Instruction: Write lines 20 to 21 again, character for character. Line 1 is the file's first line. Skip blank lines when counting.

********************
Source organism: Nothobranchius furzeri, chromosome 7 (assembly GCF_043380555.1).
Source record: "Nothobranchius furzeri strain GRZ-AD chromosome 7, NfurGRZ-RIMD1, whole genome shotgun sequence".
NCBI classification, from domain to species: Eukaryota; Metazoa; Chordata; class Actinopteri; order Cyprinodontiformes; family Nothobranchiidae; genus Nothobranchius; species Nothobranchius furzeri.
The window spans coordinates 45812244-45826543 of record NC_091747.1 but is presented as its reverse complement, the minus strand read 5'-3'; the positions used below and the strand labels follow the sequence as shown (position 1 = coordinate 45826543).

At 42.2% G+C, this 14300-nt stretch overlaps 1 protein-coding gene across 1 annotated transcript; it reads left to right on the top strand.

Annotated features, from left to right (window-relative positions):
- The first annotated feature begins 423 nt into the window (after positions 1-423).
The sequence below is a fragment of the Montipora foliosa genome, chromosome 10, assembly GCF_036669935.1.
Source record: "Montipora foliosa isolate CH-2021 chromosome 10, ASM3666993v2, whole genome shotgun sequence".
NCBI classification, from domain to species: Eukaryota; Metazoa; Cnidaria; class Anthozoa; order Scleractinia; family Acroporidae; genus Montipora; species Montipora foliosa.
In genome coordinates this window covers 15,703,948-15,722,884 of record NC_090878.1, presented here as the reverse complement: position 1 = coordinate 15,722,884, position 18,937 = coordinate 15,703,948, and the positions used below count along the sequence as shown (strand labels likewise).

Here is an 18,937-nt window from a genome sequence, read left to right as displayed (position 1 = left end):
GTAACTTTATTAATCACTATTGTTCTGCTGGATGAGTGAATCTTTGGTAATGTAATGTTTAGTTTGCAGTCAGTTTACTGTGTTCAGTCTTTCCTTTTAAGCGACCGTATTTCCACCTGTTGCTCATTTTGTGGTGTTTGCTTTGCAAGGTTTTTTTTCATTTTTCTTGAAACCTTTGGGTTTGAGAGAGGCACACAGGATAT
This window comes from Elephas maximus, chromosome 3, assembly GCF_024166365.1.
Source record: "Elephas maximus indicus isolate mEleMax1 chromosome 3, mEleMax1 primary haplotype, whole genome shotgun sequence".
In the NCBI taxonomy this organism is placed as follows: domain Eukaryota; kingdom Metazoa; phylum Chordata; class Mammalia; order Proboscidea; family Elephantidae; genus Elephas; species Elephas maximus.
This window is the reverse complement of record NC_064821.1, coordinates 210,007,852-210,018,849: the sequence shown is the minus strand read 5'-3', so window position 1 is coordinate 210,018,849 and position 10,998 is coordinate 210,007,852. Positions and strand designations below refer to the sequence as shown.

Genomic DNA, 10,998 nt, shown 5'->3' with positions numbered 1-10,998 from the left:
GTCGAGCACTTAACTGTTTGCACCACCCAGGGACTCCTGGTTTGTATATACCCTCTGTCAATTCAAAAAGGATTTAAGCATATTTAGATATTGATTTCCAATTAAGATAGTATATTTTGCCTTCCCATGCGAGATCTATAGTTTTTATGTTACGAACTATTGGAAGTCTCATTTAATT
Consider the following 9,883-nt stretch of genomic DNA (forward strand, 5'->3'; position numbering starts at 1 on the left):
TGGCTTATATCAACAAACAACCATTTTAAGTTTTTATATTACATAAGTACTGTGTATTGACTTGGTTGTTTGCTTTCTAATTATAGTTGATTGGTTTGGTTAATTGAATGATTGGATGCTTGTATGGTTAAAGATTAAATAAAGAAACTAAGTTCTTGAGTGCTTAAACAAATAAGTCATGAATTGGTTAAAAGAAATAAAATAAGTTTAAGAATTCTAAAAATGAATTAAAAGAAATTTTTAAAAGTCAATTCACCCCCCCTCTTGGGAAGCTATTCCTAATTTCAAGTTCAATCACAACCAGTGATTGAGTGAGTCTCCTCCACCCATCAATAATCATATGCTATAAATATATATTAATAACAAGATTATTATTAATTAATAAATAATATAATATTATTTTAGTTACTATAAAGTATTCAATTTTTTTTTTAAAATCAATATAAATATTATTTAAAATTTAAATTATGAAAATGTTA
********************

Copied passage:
Consider the following 9,883-nt stretch of genomic DNA (forward strand, 5'->3'; position numbering starts at 1 on the left):
TGGCTTATATCAACAAACAACCATTTTAAGTTTTTATATTACATAAGTACTGTGTATTGACTTGGTTGTTTGCTTTCTAATTATAGTTGATTGGTTTGGTTAATTGAATGATTGGATGCTTGTATGGTTAAAGATTAAATAAAGAAACTAAGTTCTTGAGTGCTTAAACAAATAAGTCATGAATTGGTTAAAAGAAATAAAATAAGTTTAAGAATTCTAAAAATGAATTAAAAGAAATTTTTAAAAGTCAATTCACCCCCCCTCTTGGGAAGCTATTCCTAATTTCAAGTTCAATCACAACCAGTGATTGAGTGAGTCTCCTCCACCCATCAATAATCATATGCTATAAATATATATTAATAACAAGATTATTATTAATTAATAAATAATATAATATTATTTTAGTTACTATAAAGTATTCAATTTTTTTTTTAAAATCAATATAAATATTATTTAAAATTTAAATTATGAAAATGTTA